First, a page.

Located in the northeast corner of the Guangxi Zhuang Autonomous Region on China’s south coast, Guilin is the center of the renowned tourist resort area known as “Guilin Waters and Mountains.” The scenic Li River traverses the city and the surrounding mountains and caves, which are justifiably famous around the world for their beauty.

Situated in northeastern Guangxi Zhuang Autonomous Region on the southern coast of China, Guilin administers five city districts (the city proper is 565 square kilometers), ten counties, and two autonomous counties for a total area of 27,809 square kilometers. Guilin has a subtropical monsoon climate with an annual average precipitation of 1,949 millimeters. Its annual average temperature is 18.9° C; the hottest month, August, has an average temperature of 23° C, and the coldest month, January, 15.6° C.

Guilin was founded around 111 BCE and obtained its current name in 1372 CE. The word guilin (forest of Sweet Osmanthus) is a reference to the Sweet Osmanthus shrubs that crowd the city’s landscape. Traversed by the Li River, Guilin has a typical karst (an irregular limestone region with sinkholes, underground streams, and caverns) topography. Qixingyan (Seven Star Cave), located on the eastern bank of the Li River, is eminent among the karst caves of Guilin. Consisting of three layers of caves on the upper, middle, and lower levels with an underground river, Qixingyan culminates into a labyrinth of stalactites, stalagmites, and stone pillars illuminated by colorful lights. Ludiyan (Reed Flute Cave) is an underground karst cave that descends to 240 meters. White natural stalactites of different shapes form a myriad of “scenes.” Some resemble lions, pine trees, or mushrooms, and others suggest a dreamy crystal palace or mountain of clouds.

Guilin’s scenery has inspired generations of literati, giving the city the reputation that Guilin Shanshui jia tianxia (Guilin waters and mountains rank first class around the world). Commercial tourism in China was nonexistent until the 1980s. According to the National Tourism Administration, the earliest recorded numbers of visitors for domestic tourism were 240 million arrivals, with a total revenue of 8 billion yuan in 1985. The earliest recorded numbers of visitors for international tourism were 1.8 million arrivals with receipts of USD$0.26 billion in 1978. International hotels have grown from 431 in 1978 to 4,418 in 1996, and international tourists increased from 1.8 million in 1978 to 51.1 million in 1996. Domestic visitors increased from 240 million arrivals in 1985 to 640 million in 1996, and the revenue they generate increased from 8 billion yuan in 1985 to 164 billion yuan in 1996.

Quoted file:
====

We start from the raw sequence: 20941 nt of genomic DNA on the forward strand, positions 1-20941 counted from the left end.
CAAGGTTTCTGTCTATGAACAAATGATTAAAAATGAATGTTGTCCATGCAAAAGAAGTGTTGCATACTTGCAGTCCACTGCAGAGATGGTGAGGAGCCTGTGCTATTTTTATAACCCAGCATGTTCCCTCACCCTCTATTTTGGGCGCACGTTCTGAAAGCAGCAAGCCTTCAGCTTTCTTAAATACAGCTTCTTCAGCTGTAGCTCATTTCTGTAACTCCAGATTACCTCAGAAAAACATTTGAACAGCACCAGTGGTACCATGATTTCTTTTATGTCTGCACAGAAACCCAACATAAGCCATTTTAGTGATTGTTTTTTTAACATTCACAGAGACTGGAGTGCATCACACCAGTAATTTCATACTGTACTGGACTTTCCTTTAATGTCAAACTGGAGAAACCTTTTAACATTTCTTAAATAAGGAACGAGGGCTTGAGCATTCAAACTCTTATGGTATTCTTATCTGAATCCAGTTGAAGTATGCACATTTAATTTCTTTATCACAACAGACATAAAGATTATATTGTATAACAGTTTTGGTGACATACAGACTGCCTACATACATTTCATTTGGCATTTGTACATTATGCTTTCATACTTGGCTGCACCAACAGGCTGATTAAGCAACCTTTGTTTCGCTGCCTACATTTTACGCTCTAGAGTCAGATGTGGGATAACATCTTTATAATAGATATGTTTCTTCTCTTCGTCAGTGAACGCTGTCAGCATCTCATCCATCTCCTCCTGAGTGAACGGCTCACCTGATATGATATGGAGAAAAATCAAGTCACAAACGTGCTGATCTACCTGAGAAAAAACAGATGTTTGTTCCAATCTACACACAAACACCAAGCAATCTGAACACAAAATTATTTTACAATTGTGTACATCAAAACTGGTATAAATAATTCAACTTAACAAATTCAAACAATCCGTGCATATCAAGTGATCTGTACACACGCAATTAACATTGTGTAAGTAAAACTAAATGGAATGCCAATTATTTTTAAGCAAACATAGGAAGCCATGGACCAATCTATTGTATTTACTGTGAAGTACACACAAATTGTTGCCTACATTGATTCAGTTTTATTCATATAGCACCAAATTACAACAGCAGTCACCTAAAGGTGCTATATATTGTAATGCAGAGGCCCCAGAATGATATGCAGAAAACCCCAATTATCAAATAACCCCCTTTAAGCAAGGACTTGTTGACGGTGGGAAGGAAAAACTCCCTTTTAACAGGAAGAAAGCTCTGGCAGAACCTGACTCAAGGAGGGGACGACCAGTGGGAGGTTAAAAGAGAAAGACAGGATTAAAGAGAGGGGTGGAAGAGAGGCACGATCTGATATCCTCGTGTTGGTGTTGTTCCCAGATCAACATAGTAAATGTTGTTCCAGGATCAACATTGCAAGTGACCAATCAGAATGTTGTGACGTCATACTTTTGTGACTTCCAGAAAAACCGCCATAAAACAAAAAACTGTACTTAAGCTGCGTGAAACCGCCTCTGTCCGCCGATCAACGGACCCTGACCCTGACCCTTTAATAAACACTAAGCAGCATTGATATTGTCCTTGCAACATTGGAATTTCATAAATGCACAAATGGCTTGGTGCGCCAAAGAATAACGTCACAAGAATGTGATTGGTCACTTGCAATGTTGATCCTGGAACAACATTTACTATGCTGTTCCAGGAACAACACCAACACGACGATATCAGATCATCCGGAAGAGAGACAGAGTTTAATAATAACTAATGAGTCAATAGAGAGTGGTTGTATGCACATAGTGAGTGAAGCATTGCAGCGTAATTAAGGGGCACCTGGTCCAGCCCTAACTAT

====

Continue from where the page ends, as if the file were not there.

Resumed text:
Scenic sites around Guilin extend from the Lingqu Canal in Xing’an in the north to the town of Yangshuo in the south. Most representative of Guilin scenery are the Li River, Qixingyan and Ludiyan caves, and Duxiufeng, Fuboshan, and Diecaishan hills. The Li River reflects the picturesque hills with bamboo fronds and passes a procession of peaks and waterfalls. Fishermen on bamboo rafts fish with trained cormorants.

Xiangbishan (Elephant Trunk Hill) is so named because of its resemblance to an elephant dipping its trunk in the water to drink from the western bank of the Li River. Duxiufeng (Solitary Beauty Hill) features a stairway of 306 stone steps leading to the top. Cliffs on the hill are engraved with poems of artistic and historical value written by literati throughout the dynasties. Diecaishan (Folded Brocade Hill) is lush with vegetation and honeycombed by caves decorated with calligraphy and Buddhist statuary. Fuboshan (Wave Subduing Hill), not far to the east of Duxiufeng, is also punctuated with caves.

These sites represent only a sample of the Guilin panorama. Standing out among scenic natural beauties are shanqing (verdant mountains), shuixiu (limpid waters), dongqi (peculiar caves), and shimei (beautiful rocks).

Further Reading

Guilan city facts and districts. Retrieved January 2, 2009, from http://www.prcstudy.com/guilin_city_facts_and_districts.shtml

Harper, D. (2001). National Geographic traveler: China. Washington, DC: National Geographic Society.

Kirk, M. (Ed.). (2009). China by numbers 2009. Hong Kong: China Economic Review Publishing.

Knowles, C. (2001). Fodor’s exploring China (4th ed.). New York: Fodor’s Travel Publications.

Lu, Dadao. (2004). Chinese national geography. Zhengzhou, China: Daxiang Press.

Overseas Chinese Affairs Office of the State Council & China Overseas Exchanges Association. (2006). Common knowledge about Chinese geography (4th ed.). Hong Kong: Hong Kong China Tourism Press.

Shan, Shumo, Ge, Minqing, & Sun, Wenchang. (Eds.). (1992). Famous Chinese mountains and rivers. Jinan, China: Shandong Education Press.

Xu Gang. (1999). Tourism and local economic development in China: Case studies of Guilin, Suzhou and Beidaihe. Richmond, U.K.: Curzon.

Source: Rioux, Yu Luo. (2009). Guilin. In Linsun Cheng, et al. (Eds.), Berkshire Encyclopedia of China, pp. 959–960. Great Barrington, MA: Berkshire Publishing.

Elephant Trunk Hill in Guilin City. PHOTO BY PAUL AND BERNICE NOLL.

A fisherman on the Li River in Guilin. A traditional mode of fishing in China involves the use of cormorants to catch fish. Fishermen on bamboo rafts use strong lights suspended over the water to attract the fish. The cormorants, which are tethered with rings round the base of their necks, catch the fish and then disgorge them for the fishermen (When their work is done the rings are removed so they can eat). The boats are flat, narrow rafts consisting of five or six large, round bamboo trunks tied together and upturned at the stern. The fisherman stands on the raft, using a pole to propel the boat. His cormorants perch on his outstretched arms, diving on his command. One good cormorant can feed an entire family. PHOTO BY PAUL AND BERNICE NOLL.

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